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Last week in Atlanta, the College of Law Practice Management’s (COLPM) 2017 Futures Conference, “Running With the Machines,” explored the current state of artificial intelligence in law practice — and provided a glimpse into the future. We asked College Fellows Andy Daws, Susan Hackett, Patrick Lamb, Marc Lauritsen, Sharon Nelson, Mark Tamminga, Courtney Troutman, John Simek and Greg Siskind to share their perspectives and top takeaways. Lace up!
We are in the earliest stage of the implementation of this new class of tools. And while a number of use cases are apparent (e-disco, due diligence, research, advice bots), we have barely scratched the surface of how cognitive computing and learning machines will affect our professional lives. What is clear is that “artificial intelligence” is rapidly improving in capability and reach, sometimes spectacularly (translation services come to mind).
The problem is that we are at the bottom of the classic S-curve. Despite all the hyperventilation, a lot of the legal-specific AI software isn’t really ready for prime time, takes a long time to “teach,” and is restricted to highly limited domains. But S-curves are sneaky things and have these Moore’s Law-style inflection points where the world changes from one moment to the next. Those inflection points are near, moving quickly, and very, very disruptive. Law firms will struggle to cope, but those who manage best will do so by engaging meaningfully with the technology. So:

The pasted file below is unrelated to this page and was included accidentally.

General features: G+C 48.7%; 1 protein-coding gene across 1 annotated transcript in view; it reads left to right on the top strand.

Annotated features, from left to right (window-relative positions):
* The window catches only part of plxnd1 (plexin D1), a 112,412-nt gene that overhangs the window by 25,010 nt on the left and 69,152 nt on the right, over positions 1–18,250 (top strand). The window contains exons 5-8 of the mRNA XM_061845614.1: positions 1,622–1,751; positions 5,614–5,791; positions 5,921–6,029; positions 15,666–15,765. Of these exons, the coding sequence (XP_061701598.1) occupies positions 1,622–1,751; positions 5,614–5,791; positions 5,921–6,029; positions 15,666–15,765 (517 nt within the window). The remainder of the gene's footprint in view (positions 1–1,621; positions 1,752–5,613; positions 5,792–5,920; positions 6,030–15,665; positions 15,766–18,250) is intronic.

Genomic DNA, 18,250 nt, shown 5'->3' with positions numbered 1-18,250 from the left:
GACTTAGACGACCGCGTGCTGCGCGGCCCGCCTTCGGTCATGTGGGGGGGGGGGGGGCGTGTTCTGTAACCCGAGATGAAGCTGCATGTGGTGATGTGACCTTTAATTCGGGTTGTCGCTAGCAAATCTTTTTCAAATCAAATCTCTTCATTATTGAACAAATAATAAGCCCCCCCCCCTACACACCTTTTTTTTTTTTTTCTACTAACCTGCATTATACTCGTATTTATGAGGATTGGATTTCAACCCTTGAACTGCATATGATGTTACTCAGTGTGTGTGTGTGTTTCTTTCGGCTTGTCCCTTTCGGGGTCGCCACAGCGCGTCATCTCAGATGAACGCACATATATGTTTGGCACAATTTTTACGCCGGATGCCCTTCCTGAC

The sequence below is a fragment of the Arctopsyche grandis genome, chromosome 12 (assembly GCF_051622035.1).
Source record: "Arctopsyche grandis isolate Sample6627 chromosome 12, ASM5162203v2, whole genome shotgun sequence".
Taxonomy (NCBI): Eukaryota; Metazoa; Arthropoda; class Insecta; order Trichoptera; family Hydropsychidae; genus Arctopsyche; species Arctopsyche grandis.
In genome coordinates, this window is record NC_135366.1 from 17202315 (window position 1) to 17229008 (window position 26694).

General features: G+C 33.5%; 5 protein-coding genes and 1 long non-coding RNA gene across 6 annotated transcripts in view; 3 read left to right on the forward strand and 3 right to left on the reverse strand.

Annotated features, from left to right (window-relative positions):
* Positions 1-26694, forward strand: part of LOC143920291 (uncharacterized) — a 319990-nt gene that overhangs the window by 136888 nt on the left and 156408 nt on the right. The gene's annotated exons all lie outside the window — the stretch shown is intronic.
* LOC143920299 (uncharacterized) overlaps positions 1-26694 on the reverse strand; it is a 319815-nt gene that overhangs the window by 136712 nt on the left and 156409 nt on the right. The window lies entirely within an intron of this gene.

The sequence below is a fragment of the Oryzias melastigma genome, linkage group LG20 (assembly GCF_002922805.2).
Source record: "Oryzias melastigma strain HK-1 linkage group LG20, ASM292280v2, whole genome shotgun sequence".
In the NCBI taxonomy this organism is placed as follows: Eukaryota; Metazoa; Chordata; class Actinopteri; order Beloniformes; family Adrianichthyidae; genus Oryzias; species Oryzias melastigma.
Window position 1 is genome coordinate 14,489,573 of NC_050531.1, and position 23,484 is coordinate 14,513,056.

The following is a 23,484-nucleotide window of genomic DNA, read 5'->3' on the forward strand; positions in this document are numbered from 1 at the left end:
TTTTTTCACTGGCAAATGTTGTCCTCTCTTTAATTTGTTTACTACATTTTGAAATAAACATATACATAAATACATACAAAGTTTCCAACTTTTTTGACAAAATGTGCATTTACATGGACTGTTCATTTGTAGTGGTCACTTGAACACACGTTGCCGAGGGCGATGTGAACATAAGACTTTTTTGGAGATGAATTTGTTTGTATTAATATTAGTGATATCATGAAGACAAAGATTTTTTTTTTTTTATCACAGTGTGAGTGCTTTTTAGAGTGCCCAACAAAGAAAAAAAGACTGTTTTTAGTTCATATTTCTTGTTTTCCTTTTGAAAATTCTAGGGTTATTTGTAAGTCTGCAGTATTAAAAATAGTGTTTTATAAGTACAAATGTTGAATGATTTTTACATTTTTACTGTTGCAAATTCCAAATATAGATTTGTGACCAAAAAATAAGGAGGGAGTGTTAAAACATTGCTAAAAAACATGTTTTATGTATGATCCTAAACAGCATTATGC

Mark Tamminga (@MarkTamminga) is a partner and leader of the Innovation Initiatives at Gowling WLG.
Algorithm. Not just one of the most-used words at the Futures Conference, but also one of the keys to artificial intelligence. At times, my brain needed an algorithm to process the firehose of information, delivered by some of the brightest and best minds in the world of legal technology and data management. The conference was one of the best planned I’ve attended, with top-notch speakers and sometimes mind-bending sessions. I’m not ashamed to say that, at times, running with the experts was as challenging as running with the machines. Here are just a few of the high spots:
During “Speed Networking” — the opportunity for a diverse group of professionals to participate in an organized “musical chairs” — participants were divided into groups and given two minutes apiece for pairs to sketch out their work and tell how they were either using AI or anticipated its use in that work.
Day two sessions focused not only on what is currently happening with AI, but also what is possible — all at once hopeful, fascinating and frightening.
Courtney Troutman (@SCBar_PMAP) is Director of the South Carolina Bar Practice Management Assistance Program, which she founded in 2002.
While there are any number of great takeaways, one thing really stood out for me: the implicit biases inherent in the algorithms on which AI is based.
During a discussion, Fellow Ken Grady (@LeanLawStrategy) referenced the Loomis case in Wisconsin. The New York Times reported in an unnerving story headlined, “Sent to Prison by a Software Program’s Secret Algorithms”: